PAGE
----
April 1, 2015
What makes a successful reading: an experienced-based addendum
by Josh Cook
Click here to read Josh Cook’s first piece about preparing for readings
It’s one thing to prepare for readings and quite another to give them. For the most part, I think my preparations worked out pretty well. The responses to my performances (mostly coming from friends and family, but still one does take what one is able to get) were positive and I personally felt like I did the best I could. But there is always room to improve. On the other side of my first author tour, I learned a few things that I would add to my list of preparations.
Be Venue Agnostic
For a while, I considered including a PowerPoint of some kind into my performance as a way to make it something other than just a guy reading. When done well, regardless of the source content, a performance incorporating some kind of extra visual component can be entertaining and compelling, but ultimately, I decided my time was best spent developing and practicing a more traditional reading/performance. And, of course, not all stores can accommodate a screen and projector. But even if you’ve planned a “read from the book” performance, it’s important to ensure that you are comfortable in any performance setting. I’m most comfortable at a podium with enough space to gesture and the audience in front of me, so I have room to project and flail and the like, and sometimes I had that. But sometimes I didn’t. Sometimes I was seated, sometimes the front row could see up my nose, and once the audience sat in a 180 degree semi-circle around me, which, given how you’re supposed to make eye contact while performing, threw me off a bit.
But, bookstores are, first and foremost, stores and so their space will be designed to sell books. Some stores have enough space in the right shape to have or create a “stage,” but not all stores do. They’ll do their absolute best to create the best performance space they can, but “absolute best” doesn’t including knocking down walls and building stages. So, whatever you have prepared, will need to be flexible enough fit into whatever performance space you’ve got.Tell the Host Everything You Plan to Do
So, I had this whole spiel planned for closing out my events which went a little something like this: “Everyone involved in books knows that in a perfect world, books would be free, but in our world, the bookstore has to keep the lights on, make rent, and pay its employees. So tonight, if you like having a bookstore in your community, especially one that hosts events, make a purchase. It doesn’t have to be my book. Even if you hope I never write another word again, get a classic you somehow missed, or a copy of your favorite book to give to a friend who hasn’t read it yet, or even a postcard. You know, use this as an opportunity to connect with someone you haven’t talked to in a decade. And you’ll keep this bookstore and everything it offers in your community.” But I almost never delivered it. After the last question, the hosts, all being very good hosts, moved everything along to the signing, because that is what happens after the last question. You abbreviate, as much as possible, the “is someone else going to ask a question?” awkward silence and definitively transition the event so no one is looking around wondering what’s happening. That’s how I handle the end of events I host. So, even if your event does not involve a t-shirt cannon, you need to be clear about everything you want to do, even if, or especially because, your hosts might tell you, it’s a terrible idea.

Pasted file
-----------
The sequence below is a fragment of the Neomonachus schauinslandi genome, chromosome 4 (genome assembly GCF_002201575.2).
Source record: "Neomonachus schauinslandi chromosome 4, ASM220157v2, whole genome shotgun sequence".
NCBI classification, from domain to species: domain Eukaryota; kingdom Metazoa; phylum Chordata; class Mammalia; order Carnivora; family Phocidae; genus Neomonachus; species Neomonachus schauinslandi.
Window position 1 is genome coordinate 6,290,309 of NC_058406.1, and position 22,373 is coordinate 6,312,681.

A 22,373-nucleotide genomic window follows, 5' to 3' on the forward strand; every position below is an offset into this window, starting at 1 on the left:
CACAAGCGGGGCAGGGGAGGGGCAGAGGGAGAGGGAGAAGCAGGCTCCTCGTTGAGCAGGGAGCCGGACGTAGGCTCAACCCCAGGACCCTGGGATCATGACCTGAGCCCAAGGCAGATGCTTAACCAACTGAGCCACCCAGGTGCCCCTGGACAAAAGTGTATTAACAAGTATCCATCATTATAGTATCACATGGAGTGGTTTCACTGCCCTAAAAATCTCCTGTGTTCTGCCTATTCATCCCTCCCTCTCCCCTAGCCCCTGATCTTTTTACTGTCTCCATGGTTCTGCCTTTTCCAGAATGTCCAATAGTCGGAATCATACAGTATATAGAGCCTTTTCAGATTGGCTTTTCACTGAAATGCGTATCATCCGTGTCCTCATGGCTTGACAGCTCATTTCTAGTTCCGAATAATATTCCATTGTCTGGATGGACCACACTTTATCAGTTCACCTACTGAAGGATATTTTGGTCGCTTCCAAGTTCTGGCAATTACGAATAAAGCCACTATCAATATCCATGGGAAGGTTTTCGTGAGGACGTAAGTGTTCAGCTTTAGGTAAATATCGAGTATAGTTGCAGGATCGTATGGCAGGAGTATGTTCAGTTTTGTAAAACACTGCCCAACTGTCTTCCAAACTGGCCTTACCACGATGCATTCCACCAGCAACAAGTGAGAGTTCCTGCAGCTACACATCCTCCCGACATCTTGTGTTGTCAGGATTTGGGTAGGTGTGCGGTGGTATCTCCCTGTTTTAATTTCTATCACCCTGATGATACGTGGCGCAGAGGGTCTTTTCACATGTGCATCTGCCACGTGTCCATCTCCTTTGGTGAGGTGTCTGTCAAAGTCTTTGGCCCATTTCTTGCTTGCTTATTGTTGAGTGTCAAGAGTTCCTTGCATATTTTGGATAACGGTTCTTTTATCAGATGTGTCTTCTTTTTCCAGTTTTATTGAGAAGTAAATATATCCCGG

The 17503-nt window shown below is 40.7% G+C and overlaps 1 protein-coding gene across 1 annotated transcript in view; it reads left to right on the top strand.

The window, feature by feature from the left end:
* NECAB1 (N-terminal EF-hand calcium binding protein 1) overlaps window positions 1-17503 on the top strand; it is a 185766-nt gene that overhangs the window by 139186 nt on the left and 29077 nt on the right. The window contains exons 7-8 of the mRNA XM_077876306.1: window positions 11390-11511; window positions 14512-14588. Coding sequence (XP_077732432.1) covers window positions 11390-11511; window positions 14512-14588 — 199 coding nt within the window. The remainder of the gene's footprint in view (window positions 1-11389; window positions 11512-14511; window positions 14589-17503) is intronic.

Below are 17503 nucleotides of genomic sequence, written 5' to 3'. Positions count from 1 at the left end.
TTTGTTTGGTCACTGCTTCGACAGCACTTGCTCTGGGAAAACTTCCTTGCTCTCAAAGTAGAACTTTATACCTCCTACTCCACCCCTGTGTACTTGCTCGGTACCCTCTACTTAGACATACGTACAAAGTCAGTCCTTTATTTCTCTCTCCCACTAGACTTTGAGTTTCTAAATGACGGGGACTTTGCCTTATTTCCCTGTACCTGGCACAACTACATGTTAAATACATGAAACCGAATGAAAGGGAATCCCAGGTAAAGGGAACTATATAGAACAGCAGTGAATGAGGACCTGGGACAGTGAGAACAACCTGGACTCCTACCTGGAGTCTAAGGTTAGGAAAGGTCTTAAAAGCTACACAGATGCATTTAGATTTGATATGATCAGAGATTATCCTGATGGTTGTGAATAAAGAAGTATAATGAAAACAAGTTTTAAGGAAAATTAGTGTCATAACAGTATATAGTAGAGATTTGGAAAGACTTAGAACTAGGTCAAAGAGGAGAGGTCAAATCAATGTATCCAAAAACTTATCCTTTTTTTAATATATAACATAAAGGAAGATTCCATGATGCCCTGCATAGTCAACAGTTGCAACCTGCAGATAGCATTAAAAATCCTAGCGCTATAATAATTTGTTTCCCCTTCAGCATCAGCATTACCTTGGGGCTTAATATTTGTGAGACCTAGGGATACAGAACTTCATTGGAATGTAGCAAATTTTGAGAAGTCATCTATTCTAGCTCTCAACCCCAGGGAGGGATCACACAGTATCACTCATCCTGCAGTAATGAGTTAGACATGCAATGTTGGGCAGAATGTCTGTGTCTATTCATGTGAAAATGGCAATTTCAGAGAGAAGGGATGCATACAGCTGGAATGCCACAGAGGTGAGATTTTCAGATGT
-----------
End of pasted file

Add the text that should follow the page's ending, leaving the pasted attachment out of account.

It’s Not That Guy’s Fault He’s the Only One There
You may not know this, but I’m not famous. So not every event was well attended (though, I haven’t had less than four yet, which for a small press debut is pretty damn good). One venue, that had set up a podium gave me the option of doing something else, but, it occurred to me, the six people there, came to see a reading, so I gave them a reading. Of course, I wanted to pack every room I appeared in, but even though I didn’t the people attending took time out of their day, when they could have been doing pretty much anything else, to hear me. They put in some effort. They gave me their time. So I made sure to give them the best performance I could.
The Difference Between Alone & Lonely
At my last reading, one of the booksellers asked me what the coolest part of publishing a book was. It took me a little while to circle to an answer, because there is just so much of my life bound up in the book. (Like, you know, all of it.) But I eventually got there and it connected with something that had been in my head for a while after the release of my book. And though, it doesn’t really connect with giving readings, it’s something I feel important to share.
Ultimately, one writes alone. It’s just the writer, the desk, the computer, the notebook, the word. There is no other person between the writer and the page. That alone moment of writing makes it easy to think of writing as lonely, but it’s doesn’t have to be. So many people in my life were as excited (maybe even more excited) as I was when the book was published. The people in my life felt proud, felt happy, felt a kind of ownership over the book. One’s community, for good or bad, is like water; because it constantly surrounds us, we forget its even there. Publishing a book gave me the gift of seeing and appreciating the water. And that’s amazing. I might be alone when I write, but I am not lonely when I write. I am part of a family, part of a circle of friends, part of a community, part of a society. The coolest thing about publishing a book and going on a reading tour: learning the difference between writing alone and writing lonely and how lucky I am to be the former.
Josh Cook is a bookseller at Porter Square Books. His first novel, An Exaggerated Murder, was published by Melville House in March 2015.